As soon as Linda hung up, all the executive training she had received on how to deal with crisis situations kicked in, and in less than eight minutes she had arranged to have the au pair pick up her daughter, Apple, at school that afternoon and take her over to her best friend’s house to spend the night. Her secretary on another line had her on a private corporate jet out of St. Louis, booked a limo to the St. Louis airport, and a pickup at the airport in Kansas City. Linda was out the door in the backseat of the car and on her way in less than fourteen minutes.
Linda had not been close with her grandmother Ida, who had moved away from Elmwood Springs when Linda was a baby to be closer to the Presbyterian church and her garden club meetings in Poplar Springs, and when your mother does not get along with your grandmother, it is hard to have a good relationship. Her grandmother told her she had been so disappointed in Norma: “I don’t understand her, she could have gone to college, and made something of herself but she just threw her life away and became a plain old housewife.” All Norma had said was, “Just be thankful she’s your grandmother and not your mother.” And so Aunt Elner had been the one she was close to growing up. As the limo rode through traffic, Linda began to think about her childhood and the many nights she’d spent up at Aunt Elner’s house.
From the time she had been a baby until long after she was far too old for it, Aunt Elner had always put her to bed with a baby bottle full of chocolate milk. In the summers she and Aunt Elner would sleep out on her big screened-in back porch, and in the winters Aunt Elner would put her in the small bed across the room from her big bed, and they would lie there, watching the orange glow of Aunt Elner’s electric heater, and talk until they fell asleep. When she had taken lessons at the Dixie Cahill School of Tap and Twirl, Aunt Elner had been at every dance recital, and she had attended every graduation, and the wedding of her one failed marriage. As she looked back on her life, it was the three of them who had always been there. Mother, Daddy, and Aunt Elner. When her daddy had not been able to convince Norma to let her train with AT&T instead of going to college, it was Aunt Elner who had talked Norma into letting Linda go. As a matter of fact, whenever there had been a problem between anybody, it had been Aunt Elner who had always been able to resolve it.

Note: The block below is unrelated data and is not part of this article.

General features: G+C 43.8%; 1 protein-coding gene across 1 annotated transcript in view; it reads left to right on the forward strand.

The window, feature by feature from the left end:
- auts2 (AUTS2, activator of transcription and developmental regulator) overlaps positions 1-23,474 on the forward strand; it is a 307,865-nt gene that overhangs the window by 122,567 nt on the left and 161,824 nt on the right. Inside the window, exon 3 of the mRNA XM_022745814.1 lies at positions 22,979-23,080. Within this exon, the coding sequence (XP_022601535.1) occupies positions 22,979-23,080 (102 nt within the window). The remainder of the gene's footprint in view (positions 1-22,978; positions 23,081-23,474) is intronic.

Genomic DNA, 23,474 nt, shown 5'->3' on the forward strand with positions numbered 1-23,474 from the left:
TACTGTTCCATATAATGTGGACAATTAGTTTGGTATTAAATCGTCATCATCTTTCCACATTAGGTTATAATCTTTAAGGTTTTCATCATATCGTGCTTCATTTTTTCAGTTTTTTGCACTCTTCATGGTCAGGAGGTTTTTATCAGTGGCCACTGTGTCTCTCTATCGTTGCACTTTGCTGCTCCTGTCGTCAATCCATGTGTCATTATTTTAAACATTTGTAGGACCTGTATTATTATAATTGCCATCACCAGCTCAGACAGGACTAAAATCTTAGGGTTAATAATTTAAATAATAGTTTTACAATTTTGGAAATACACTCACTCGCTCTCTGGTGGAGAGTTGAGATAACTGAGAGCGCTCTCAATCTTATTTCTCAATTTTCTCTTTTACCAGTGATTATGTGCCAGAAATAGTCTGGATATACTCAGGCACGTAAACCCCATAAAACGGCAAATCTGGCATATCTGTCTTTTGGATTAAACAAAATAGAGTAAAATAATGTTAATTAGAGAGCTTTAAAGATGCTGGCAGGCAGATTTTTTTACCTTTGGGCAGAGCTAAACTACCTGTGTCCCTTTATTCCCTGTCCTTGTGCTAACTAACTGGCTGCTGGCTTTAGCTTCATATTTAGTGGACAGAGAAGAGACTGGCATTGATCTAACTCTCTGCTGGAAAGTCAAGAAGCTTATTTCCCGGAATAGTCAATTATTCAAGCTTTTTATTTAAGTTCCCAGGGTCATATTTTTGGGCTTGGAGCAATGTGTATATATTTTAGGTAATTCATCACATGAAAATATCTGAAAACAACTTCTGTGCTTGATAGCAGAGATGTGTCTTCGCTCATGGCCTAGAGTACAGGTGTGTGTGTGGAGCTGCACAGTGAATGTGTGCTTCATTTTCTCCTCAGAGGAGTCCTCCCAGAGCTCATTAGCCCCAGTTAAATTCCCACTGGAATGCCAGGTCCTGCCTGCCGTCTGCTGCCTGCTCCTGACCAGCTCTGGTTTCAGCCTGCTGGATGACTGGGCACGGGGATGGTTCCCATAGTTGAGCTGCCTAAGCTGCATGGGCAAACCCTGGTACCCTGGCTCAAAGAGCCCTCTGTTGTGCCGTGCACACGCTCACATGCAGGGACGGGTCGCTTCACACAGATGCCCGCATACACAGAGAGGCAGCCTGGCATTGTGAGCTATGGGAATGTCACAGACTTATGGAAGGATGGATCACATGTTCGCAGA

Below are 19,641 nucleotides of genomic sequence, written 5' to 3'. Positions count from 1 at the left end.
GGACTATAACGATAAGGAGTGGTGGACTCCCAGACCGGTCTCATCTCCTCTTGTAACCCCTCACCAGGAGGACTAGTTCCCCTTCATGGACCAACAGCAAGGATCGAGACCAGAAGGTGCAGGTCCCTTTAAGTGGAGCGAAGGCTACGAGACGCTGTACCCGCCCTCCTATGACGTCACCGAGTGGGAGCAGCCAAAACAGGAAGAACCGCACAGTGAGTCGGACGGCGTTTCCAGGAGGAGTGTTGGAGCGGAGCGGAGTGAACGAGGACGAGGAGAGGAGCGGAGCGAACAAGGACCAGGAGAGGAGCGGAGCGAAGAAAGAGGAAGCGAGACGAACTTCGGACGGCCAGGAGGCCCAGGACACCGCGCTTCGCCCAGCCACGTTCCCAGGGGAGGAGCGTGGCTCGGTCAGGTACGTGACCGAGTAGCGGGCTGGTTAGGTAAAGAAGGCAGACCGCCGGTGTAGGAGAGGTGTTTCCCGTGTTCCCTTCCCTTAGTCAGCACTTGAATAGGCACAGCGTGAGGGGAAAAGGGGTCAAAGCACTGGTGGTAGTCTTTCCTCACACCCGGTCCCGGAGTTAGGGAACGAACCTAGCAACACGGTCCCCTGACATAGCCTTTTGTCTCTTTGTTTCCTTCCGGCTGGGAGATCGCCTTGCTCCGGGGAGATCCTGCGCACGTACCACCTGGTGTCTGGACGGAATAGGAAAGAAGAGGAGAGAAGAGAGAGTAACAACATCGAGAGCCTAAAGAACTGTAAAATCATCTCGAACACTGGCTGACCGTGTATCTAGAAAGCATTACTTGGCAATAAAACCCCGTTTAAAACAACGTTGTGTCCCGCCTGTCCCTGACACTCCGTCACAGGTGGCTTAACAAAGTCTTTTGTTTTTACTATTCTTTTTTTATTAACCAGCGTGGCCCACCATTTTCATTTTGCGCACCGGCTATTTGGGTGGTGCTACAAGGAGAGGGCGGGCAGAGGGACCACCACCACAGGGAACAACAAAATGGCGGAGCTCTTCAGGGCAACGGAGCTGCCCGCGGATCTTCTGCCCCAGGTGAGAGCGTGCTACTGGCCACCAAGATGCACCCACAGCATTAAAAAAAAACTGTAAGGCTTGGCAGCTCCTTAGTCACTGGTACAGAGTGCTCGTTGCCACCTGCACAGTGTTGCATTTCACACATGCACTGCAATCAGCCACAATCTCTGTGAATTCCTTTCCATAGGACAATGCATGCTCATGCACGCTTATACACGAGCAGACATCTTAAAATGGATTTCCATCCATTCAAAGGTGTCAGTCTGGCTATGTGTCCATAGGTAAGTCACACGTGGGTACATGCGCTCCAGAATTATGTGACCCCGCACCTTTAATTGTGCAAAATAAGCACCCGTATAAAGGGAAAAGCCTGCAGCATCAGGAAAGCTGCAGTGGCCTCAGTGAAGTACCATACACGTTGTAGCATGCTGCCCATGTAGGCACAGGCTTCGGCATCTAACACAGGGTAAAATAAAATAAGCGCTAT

Over the years Linda had come to appreciate and to be somewhat in awe of Aunt Elner’s ability to see both sides of any argument, see exactly how to negotiate a settlement, say the right thing to make both parties feel better. Long before they were teaching the win-win solution for problem solving techniques in business schools, Aunt Elner had already been doing it for years and without any training. Of course she was no fool. When she saw there was no way to solve a problem she knew it. When Linda was having problems with her marriage, after months of tears, talking, arguments, marriage counseling, breakups and reconciliations, broken promises on his part, it was Aunt Elner who had finally given her the best advice, using only five little words: “Get rid of him, honey.” Linda must have been ready to hear it, because that’s exactly what she did, and considering her ex was now on his third marriage, it was the best advice she could have taken.